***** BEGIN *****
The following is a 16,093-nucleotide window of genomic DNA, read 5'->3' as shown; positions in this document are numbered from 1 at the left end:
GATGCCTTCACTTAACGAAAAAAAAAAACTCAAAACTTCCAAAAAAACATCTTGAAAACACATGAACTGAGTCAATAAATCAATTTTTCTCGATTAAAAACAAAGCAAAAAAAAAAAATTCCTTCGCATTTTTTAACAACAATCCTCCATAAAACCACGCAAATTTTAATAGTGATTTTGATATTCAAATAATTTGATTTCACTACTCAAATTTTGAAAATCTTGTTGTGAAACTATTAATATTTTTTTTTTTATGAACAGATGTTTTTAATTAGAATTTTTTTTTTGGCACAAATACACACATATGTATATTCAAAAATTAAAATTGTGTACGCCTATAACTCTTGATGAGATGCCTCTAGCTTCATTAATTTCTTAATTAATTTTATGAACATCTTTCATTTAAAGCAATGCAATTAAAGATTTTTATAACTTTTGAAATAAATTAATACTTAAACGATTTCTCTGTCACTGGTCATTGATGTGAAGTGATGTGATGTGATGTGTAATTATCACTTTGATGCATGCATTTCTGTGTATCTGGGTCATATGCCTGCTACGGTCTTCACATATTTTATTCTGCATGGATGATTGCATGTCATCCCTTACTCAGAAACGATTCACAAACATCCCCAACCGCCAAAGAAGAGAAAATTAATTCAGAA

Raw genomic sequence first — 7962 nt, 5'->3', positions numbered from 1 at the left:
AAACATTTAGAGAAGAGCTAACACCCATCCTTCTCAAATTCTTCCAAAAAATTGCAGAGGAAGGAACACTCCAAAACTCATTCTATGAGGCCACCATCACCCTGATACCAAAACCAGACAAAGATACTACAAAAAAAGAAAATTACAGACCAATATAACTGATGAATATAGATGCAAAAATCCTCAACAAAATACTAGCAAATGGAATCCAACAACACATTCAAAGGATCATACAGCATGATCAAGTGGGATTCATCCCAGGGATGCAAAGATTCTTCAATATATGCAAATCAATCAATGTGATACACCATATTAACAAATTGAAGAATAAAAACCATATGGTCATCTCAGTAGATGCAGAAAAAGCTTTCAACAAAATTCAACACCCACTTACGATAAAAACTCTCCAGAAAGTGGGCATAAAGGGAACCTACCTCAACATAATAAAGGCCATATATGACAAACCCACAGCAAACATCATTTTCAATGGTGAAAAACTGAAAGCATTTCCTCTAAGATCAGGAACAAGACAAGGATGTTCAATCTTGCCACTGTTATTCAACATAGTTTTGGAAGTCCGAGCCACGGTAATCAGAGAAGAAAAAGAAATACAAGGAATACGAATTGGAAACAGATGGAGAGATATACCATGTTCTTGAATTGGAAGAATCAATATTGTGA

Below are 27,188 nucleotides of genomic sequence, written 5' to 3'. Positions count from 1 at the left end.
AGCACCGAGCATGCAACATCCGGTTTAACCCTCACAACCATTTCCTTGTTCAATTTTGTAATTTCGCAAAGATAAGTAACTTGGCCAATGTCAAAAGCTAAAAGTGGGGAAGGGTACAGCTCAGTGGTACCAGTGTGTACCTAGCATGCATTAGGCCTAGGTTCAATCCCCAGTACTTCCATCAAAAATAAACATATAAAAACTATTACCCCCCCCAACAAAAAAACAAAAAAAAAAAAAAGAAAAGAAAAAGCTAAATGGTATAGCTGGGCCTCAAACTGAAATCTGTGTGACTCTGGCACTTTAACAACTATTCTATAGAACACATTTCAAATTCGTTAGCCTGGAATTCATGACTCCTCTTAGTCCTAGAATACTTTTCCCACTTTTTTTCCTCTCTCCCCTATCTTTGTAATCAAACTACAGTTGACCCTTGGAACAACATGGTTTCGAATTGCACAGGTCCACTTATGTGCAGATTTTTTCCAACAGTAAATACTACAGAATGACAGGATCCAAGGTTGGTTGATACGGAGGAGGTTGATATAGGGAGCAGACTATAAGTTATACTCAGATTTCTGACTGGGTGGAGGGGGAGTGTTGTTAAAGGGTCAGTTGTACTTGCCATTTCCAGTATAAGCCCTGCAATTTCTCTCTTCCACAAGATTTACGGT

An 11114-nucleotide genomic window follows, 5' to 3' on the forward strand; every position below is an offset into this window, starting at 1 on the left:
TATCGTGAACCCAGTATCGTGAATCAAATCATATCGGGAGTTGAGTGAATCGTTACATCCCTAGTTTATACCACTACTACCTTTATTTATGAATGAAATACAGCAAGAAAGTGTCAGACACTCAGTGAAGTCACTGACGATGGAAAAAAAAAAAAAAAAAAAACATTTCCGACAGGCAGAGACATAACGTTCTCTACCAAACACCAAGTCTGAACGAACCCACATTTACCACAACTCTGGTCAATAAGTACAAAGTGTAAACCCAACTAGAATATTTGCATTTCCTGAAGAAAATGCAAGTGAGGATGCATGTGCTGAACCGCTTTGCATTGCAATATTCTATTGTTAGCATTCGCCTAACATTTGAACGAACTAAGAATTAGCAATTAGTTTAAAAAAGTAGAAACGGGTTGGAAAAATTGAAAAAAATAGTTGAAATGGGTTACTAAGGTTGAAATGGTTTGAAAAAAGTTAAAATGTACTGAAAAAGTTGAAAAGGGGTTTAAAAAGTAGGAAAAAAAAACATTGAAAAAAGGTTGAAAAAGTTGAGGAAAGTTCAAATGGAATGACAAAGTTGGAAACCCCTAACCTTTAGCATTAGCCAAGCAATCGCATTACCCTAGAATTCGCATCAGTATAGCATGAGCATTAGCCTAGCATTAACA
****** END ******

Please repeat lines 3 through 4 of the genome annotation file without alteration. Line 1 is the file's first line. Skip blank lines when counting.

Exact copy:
Raw genomic sequence first — 7962 nt, 5'->3', positions numbered from 1 at the left:
AAACATTTAGAGAAGAGCTAACACCCATCCTTCTCAAATTCTTCCAAAAAATTGCAGAGGAAGGAACACTCCAAAACTCATTCTATGAGGCCACCATCACCCTGATACCAAAACCAGACAAAGATACTACAAAAAAAGAAAATTACAGACCAATATAACTGATGAATATAGATGCAAAAATCCTCAACAAAATACTAGCAAATGGAATCCAACAACACATTCAAAGGATCATACAGCATGATCAAGTGGGATTCATCCCAGGGATGCAAAGATTCTTCAATATATGCAAATCAATCAATGTGATACACCATATTAACAAATTGAAGAATAAAAACCATATGGTCATCTCAGTAGATGCAGAAAAAGCTTTCAACAAAATTCAACACCCACTTACGATAAAAACTCTCCAGAAAGTGGGCATAAAGGGAACCTACCTCAACATAATAAAGGCCATATATGACAAACCCACAGCAAACATCATTTTCAATGGTGAAAAACTGAAAGCATTTCCTCTAAGATCAGGAACAAGACAAGGATGTTCAATCTTGCCACTGTTATTCAACATAGTTTTGGAAGTCCGAGCCACGGTAATCAGAGAAGAAAAAGAAATACAAGGAATACGAATTGGAAACAGATGGAGAGATATACCATGTTCTTGAATTGGAAGAATCAATATTGTGA